Cell Therapy: A New Hope for Asthma Treatment

Asthma, a chronic respiratory condition, affects millions of people worldwide. Despite advances in treatment and early comprehensive management approaches, it remains a debilitating ailment for many individuals.

In Colombia, it is estimated that 1 in every 8 people suffers from asthma. It is considered the second most prevalent chronic respiratory disease, following Chronic Obstructive Pulmonary Disease (COPD).

Asthma typically manifests during early childhood, and its greatest impact becomes evident in old age, after years of cumulative lung damage.

Mesenchymal stem cells (MSCs), also known as multipotent stromal cells, can be extracted from a wide variety of human tissues. They are characterized by their proliferation and differentiation capabilities, which have drawn the attention of the medical and scientific community. Researchers seek alternatives for patients affected by a range of conditions and diseases.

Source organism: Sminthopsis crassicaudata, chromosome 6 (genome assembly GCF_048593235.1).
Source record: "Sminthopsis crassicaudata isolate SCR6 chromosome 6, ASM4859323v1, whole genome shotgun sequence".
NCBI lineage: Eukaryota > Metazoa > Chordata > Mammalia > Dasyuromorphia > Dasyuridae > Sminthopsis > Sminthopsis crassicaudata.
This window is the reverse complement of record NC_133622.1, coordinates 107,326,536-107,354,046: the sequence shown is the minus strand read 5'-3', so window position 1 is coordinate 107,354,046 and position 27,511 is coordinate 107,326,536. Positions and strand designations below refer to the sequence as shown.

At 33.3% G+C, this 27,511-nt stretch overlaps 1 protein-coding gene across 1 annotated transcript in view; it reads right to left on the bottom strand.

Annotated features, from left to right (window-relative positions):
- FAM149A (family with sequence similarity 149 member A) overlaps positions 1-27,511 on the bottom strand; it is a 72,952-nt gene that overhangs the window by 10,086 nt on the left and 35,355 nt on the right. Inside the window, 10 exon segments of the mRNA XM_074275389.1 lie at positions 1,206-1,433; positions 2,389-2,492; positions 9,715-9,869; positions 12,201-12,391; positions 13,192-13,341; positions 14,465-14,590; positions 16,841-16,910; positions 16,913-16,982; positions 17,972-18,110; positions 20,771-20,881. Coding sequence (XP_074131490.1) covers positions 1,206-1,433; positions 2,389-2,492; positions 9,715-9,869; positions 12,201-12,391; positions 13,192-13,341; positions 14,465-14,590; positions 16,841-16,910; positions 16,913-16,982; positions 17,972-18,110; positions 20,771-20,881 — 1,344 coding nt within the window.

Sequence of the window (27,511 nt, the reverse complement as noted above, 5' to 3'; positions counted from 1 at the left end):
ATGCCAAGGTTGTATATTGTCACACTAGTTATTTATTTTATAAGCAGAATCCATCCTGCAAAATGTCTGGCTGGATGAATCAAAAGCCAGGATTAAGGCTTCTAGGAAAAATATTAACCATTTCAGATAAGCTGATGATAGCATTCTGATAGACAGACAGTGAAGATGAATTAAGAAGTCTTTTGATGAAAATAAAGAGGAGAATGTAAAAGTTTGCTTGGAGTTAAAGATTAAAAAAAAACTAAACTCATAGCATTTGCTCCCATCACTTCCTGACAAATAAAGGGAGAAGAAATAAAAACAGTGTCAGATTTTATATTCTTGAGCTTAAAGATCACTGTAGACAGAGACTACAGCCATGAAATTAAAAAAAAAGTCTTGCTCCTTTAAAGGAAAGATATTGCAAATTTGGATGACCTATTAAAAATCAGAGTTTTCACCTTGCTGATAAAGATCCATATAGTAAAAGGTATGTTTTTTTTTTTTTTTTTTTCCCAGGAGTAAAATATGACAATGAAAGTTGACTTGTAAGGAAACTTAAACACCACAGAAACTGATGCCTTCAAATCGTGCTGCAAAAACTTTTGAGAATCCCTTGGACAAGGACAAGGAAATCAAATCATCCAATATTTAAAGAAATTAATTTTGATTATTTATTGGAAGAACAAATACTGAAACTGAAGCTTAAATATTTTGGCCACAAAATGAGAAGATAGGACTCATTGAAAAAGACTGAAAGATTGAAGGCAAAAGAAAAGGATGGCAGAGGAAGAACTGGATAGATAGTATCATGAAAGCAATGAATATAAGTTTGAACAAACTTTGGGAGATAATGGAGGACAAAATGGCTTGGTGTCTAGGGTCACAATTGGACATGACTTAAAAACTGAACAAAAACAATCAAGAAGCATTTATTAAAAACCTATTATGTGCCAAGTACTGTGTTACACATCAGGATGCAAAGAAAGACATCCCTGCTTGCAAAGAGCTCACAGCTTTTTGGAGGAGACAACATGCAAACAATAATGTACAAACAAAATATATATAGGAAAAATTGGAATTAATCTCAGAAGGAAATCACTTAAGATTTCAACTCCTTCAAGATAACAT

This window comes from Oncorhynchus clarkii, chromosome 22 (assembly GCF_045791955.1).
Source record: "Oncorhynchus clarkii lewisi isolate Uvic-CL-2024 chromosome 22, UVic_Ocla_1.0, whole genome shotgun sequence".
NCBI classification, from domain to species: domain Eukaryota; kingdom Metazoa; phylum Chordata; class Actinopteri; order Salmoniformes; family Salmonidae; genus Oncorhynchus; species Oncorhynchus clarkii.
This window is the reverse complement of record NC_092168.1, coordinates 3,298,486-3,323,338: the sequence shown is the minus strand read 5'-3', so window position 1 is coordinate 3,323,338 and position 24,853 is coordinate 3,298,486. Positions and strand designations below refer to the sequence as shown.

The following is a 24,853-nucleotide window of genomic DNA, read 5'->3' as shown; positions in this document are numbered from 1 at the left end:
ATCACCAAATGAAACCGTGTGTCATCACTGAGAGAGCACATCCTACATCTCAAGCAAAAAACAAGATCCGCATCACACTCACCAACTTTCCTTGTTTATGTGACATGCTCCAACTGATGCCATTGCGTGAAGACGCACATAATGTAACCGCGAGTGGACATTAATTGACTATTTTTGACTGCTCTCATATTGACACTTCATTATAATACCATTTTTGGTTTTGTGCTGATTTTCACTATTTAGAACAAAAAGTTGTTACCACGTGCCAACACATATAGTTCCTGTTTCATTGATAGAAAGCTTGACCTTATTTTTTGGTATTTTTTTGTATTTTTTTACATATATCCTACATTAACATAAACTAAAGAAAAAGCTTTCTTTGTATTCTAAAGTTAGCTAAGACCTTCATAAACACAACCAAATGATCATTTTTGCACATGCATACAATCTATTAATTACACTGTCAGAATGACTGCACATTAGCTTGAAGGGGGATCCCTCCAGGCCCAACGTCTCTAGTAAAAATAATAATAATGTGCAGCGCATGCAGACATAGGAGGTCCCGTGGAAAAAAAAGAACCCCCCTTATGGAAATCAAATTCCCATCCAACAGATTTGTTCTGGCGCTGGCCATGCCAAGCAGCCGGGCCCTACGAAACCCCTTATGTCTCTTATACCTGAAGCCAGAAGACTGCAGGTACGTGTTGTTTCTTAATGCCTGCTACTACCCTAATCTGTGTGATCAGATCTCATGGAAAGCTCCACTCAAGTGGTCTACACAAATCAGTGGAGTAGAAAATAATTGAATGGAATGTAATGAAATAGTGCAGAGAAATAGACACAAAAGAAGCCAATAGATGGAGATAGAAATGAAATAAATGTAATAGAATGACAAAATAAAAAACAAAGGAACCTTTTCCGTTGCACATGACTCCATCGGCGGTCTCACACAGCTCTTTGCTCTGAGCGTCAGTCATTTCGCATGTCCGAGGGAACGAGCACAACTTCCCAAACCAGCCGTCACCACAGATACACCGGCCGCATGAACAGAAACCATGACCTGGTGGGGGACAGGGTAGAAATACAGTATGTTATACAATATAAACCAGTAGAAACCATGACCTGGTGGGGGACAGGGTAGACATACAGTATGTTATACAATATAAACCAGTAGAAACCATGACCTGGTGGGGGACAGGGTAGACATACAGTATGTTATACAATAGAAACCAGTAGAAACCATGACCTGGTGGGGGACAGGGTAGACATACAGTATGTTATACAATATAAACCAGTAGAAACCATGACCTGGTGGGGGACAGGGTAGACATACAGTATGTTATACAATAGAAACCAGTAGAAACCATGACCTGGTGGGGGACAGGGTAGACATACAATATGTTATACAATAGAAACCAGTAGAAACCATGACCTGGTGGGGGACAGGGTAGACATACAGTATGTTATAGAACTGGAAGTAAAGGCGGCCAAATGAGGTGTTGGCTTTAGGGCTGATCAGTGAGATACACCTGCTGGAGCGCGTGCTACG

“There is ample scientific evidence demonstrating the immunomodulatory capacity of MSCs,” explains Dr. Carlos Escobar, Scientific Director at Trustem. This capacity explains the documented benefits of MSC use in severe COVID-19 cases and the positive outcomes observed in animal models of asthma. These findings have been corroborated in tests involving patients affected by this disease.

Recent studies have shown that MSCs can modulate the response of both the innate and adaptive immune systems. This includes modifying the functioning of various cell lineages, such as macrophages and lymphocytes. Ultimately, this stable modulation contributes to the bronchial inflammatory response—a fundamental phenomenon in asthma exacerbations.

Dr. Escobar’s insights highlight the potential of regenerative medicine, particularly MSCs, in addressing asthma and improving patient outcomes.

Although research on the use of stem cells for asthma treatment is still in its early stages, there are reasons to be optimistic about their potential to assist patients with this chronic disease. According to the Scientific Director of Trustem, further studies are needed to better understand how stem cells can be effectively utilized in asthma treatment. Clinical evaluation of this alternative should progress, and it might even lead to the use of cell derivatives instead of the cells themselves